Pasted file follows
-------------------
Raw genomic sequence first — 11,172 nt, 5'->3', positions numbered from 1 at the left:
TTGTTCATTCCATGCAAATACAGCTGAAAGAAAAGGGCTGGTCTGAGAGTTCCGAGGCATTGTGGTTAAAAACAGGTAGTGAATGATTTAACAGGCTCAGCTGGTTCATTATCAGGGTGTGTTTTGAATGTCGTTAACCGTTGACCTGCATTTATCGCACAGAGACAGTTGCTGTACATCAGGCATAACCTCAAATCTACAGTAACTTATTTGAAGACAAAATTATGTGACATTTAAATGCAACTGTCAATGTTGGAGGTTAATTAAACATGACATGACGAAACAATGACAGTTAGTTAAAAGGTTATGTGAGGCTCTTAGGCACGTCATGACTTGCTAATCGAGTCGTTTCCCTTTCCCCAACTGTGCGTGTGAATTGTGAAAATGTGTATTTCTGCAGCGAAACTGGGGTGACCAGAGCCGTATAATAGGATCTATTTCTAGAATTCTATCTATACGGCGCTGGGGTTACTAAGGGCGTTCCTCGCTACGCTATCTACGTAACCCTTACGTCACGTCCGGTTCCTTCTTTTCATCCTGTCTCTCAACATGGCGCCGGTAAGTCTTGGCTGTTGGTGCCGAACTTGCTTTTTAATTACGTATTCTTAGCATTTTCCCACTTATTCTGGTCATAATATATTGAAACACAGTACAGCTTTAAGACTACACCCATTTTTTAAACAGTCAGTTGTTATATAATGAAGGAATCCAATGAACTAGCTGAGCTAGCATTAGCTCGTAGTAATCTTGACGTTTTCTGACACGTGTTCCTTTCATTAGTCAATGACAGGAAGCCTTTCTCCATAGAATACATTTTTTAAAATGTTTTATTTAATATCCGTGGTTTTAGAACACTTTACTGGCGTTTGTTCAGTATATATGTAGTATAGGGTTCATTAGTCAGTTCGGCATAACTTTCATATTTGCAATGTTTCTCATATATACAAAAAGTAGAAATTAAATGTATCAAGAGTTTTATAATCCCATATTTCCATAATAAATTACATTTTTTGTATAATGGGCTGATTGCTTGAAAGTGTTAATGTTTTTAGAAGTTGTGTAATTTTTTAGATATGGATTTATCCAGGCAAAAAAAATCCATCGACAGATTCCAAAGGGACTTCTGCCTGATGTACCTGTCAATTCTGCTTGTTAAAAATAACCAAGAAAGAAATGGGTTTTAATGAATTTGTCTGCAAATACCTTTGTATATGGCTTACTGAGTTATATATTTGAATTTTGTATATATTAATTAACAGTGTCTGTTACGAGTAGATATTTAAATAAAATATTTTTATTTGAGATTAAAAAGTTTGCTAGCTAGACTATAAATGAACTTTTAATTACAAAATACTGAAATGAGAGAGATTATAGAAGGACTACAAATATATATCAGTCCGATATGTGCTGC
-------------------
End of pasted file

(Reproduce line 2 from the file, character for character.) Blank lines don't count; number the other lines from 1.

TTGTTCATTCCATGCAAATACAGCTGAAAGAAAAGGGCTGGTCTGAGAGTTCCGAGGCATTGTGGTTAAAAACAGGTAGTGAATGATTTAACAGGCTCAGCTGGTTCATTATCAGGGTGTGTTTTGAATGTCGTTAACCGTTGACCTGCATTTATCGCACAGAGACAGTTGCTGTACATCAGGCATAACCTCAAATCTACAGTAACTTATTTGAAGACAAAATTATGTGACATTTAAATGCAACTGTCAATGTTGGAGGTTAATTAAACATGACATGACGAAACAATGACAGTTAGTTAAAAGGTTATGTGAGGCTCTTAGGCACGTCATGACTTGCTAATCGAGTCGTTTCCCTTTCCCCAACTGTGCGTGTGAATTGTGAAAATGTGTATTTCTGCAGCGAAACTGGGGTGACCAGAGCCGTATAATAGGATCTATTTCTAGAATTCTATCTATACGGCGCTGGGGTTACTAAGGGCGTTCCTCGCTACGCTATCTACGTAACCCTTACGTCACGTCCGGTTCCTTCTTTTCATCCTGTCTCTCAACATGGCGCCGGTAAGTCTTGGCTGTTGGTGCCGAACTTGCTTTTTAATTACGTATTCTTAGCATTTTCCCACTTATTCTGGTCATAATATATTGAAACACAGTACAGCTTTAAGACTACACCCATTTTTTAAACAGTCAGTTGTTATATAATGAAGGAATCCAATGAACTAGCTGAGCTAGCATTAGCTCGTAGTAATCTTGACGTTTTCTGACACGTGTTCCTTTCATTAGTCAATGACAGGAAGCCTTTCTCCATAGAATACATTTTTTAAAATGTTTTATTTAATATCCGTGGTTTTAGAACACTTTACTGGCGTTTGTTCAGTATATATGTAGTATAGGGTTCATTAGTCAGTTCGGCATAACTTTCATATTTGCAATGTTTCTCATATATACAAAAAGTAGAAATTAAATGTATCAAGAGTTTTATAATCCCATATTTCCATAATAAATTACATTTTTTGTATAATGGGCTGATTGCTTGAAAGTGTTAATGTTTTTAGAAGTTGTGTAATTTTTTAGATATGGATTTATCCAGGCAAAAAAAATCCATCGACAGATTCCAAAGGGACTTCTGCCTGATGTACCTGTCAATTCTGCTTGTTAAAAATAACCAAGAAAGAAATGGGTTTTAATGAATTTGTCTGCAAATACCTTTGTATATGGCTTACTGAGTTATATATTTGAATTTTGTATATATTAATTAACAGTGTCTGTTACGAGTAGATATTTAAATAAAATATTTTTATTTGAGATTAAAAAGTTTGCTAGCTAGACTATAAATGAACTTTTAATTACAAAATACTGAAATGAGAGAGATTATAGAAGGACTACAAATATATATCAGTCCGATATGTGCTGC